Lutheran Family Services 5/3/16 Law Day 05/04/16 10:52:34 AM
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Lutheran Family Services of Nebraska’s longtime director, Ruth Henrichs keeps many balls in the air as she juggles their many services.
Lutheran Family Services:
We Are There ‘To Assist and Provide Order to Society’
By Lorraine Boyd
The Daily Record
Lutheran Family Services of Nebraska is a faith-based, not-for-profit, multi-service human care organization. Impacting over 43,000 individuals annually, LFS’s services are diverse and available to everyone without regard to race, religion, color, or any other discriminatory basis.
Lutheran Family Services has served the people of Nebraska for 124 years. What started as an organization serving orphans has evolved into a wide range of services for children and families.
Today, the Omaha Bar Association will honor the organization with their highest non-lawyer recognition, the Public Service Award.
One of the criteria for the award is: “The recipient has focused on providing service to the community for purposes other than pecuniary profits.”
That suits them to a tee, President and CEO Ruth Henrichs heartily agreed.
“Our core competencies are Children Services, Behavioral Health and Community Services. We work with many other agencies to deliver those services. It’s all about providing safety, hope and well being for all people,” she said. “Omaha is a great community. There are many great examples of everyone working together.”
That “service to the community” is so far-reaching it is difficult to even begin to list the ways they impact our lives.
LFS, with about 360 staffers statewide in 18 office locations spanning from North Platte and Lexington in the west to Council Bluffs in the east, works with myriad agencies all focused on people being safe.
Services include adoption services, something LFS’s board vice-chair knows something about. Stu Dornan, a principal at the law firm of Dornan, Lustgarten & Troia, has served since 2010, now in his seventh and last year on the board.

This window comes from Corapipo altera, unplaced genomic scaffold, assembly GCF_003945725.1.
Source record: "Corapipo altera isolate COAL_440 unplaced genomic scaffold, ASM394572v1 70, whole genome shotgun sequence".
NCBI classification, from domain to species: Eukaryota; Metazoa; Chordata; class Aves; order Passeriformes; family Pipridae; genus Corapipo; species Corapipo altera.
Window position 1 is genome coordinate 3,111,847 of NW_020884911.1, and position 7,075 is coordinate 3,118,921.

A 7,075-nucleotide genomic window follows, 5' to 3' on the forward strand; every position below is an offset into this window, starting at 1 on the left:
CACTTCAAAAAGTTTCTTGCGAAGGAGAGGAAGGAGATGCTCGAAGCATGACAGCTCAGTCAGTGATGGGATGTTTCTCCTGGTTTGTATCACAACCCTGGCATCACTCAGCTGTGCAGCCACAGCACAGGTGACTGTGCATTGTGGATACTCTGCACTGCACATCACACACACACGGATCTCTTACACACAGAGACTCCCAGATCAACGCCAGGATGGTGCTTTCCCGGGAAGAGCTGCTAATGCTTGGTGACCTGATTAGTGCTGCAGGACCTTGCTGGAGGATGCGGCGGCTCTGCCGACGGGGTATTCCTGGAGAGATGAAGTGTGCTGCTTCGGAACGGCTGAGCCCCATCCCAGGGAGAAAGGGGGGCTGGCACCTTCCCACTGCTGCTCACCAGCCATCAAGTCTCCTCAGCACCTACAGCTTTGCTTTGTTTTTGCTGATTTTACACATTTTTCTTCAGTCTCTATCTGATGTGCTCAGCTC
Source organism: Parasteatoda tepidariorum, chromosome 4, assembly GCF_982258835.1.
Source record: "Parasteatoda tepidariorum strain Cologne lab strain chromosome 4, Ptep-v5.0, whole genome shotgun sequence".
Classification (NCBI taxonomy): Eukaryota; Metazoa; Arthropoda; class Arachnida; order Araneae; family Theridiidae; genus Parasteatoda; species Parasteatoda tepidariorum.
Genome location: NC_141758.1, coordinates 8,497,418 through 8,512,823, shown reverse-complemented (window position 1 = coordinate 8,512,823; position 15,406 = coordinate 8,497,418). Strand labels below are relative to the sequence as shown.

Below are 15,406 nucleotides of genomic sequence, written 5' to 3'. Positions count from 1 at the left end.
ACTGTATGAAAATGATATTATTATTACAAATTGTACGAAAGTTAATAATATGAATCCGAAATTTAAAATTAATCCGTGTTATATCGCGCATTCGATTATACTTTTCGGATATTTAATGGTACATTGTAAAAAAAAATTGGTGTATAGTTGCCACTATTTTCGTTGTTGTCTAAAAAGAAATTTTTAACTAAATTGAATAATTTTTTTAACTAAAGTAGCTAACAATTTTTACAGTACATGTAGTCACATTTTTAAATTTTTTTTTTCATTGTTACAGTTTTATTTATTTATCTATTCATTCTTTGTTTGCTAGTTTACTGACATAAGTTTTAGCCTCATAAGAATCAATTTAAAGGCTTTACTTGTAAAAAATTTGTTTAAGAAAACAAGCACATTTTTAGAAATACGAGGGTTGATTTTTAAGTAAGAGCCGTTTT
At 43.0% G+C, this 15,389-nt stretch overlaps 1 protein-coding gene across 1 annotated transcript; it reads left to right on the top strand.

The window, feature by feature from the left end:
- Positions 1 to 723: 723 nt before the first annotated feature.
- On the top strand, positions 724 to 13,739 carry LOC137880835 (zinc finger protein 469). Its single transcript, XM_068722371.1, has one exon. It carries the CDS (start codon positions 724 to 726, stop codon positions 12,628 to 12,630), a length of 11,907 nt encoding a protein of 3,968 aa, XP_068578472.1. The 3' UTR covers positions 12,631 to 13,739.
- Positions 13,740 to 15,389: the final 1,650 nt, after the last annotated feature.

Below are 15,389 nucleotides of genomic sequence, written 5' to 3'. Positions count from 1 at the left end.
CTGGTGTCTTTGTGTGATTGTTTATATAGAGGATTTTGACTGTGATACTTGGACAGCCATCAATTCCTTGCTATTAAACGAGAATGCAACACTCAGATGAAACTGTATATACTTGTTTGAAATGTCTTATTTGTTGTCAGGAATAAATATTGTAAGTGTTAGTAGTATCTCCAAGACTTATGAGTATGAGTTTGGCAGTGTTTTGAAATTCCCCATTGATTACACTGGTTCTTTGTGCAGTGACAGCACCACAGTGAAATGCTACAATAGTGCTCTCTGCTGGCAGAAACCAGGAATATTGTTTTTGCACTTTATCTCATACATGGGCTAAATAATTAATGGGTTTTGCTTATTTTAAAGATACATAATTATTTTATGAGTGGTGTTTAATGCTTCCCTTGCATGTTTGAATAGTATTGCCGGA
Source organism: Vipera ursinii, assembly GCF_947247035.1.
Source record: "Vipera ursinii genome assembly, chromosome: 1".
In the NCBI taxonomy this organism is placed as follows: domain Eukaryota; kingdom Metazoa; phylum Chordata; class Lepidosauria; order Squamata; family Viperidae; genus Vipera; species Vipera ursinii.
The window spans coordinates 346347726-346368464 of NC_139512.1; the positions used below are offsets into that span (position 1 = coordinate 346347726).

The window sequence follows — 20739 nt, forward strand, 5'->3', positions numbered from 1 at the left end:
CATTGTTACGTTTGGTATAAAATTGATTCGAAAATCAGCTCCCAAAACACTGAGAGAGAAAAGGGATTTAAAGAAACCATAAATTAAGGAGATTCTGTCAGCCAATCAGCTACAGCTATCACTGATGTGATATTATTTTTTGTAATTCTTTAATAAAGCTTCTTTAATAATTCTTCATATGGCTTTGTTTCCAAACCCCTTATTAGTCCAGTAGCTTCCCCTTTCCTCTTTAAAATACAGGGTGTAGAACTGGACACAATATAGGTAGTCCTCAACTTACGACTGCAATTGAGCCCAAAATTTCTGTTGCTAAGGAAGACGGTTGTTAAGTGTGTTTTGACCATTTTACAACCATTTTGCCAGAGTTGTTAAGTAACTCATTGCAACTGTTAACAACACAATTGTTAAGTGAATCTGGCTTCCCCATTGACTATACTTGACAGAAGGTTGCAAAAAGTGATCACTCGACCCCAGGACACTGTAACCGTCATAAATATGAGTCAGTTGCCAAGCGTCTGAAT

Dornan and his wife Dari, also an attorney, have adopted five of their nine children from Romania or Russia. The agency they worked with has since been absorbed by LFS. But their experiences sparked an interest in LFS.
“I got involved because the people they serve often don’t have a voice or the facilities to frame social policy or social justice issues,” Dornan said. “I knew they deserved my time because of their commitment to the poor, the friendless and the needy. Their commitment is just extraordinary.”
“Their impact in behavioral health is great. Recently they have been on the cutting edge of integrated health care. With ‘one-stop shopping,’ they are able to refer someone for both physical and mental health.
“And they assist law enforcement. For instance, our RSafe® program, which works with both victims and perpetrators of sexual abuse.”
Fa’iz Rab, LFS director of public relations, related a story of the kinds of services they provide:
“Last year, an attorney referred a client to our supervisor of Rsafe®. The client, a father, had sexually abused his child. The victimized child was being seen by another professional who didn’t have specialized training in providing therapy for a child traumatized by sexual abuse, so our team worked to enroll the whole family in a therapy program.
“We worked with the father (the offender) until the sentence came through, without impacting the legal outcome. Our work with the offender led to reparation so that the victim is now a survivor and the family is better equipped to deal with the trauma.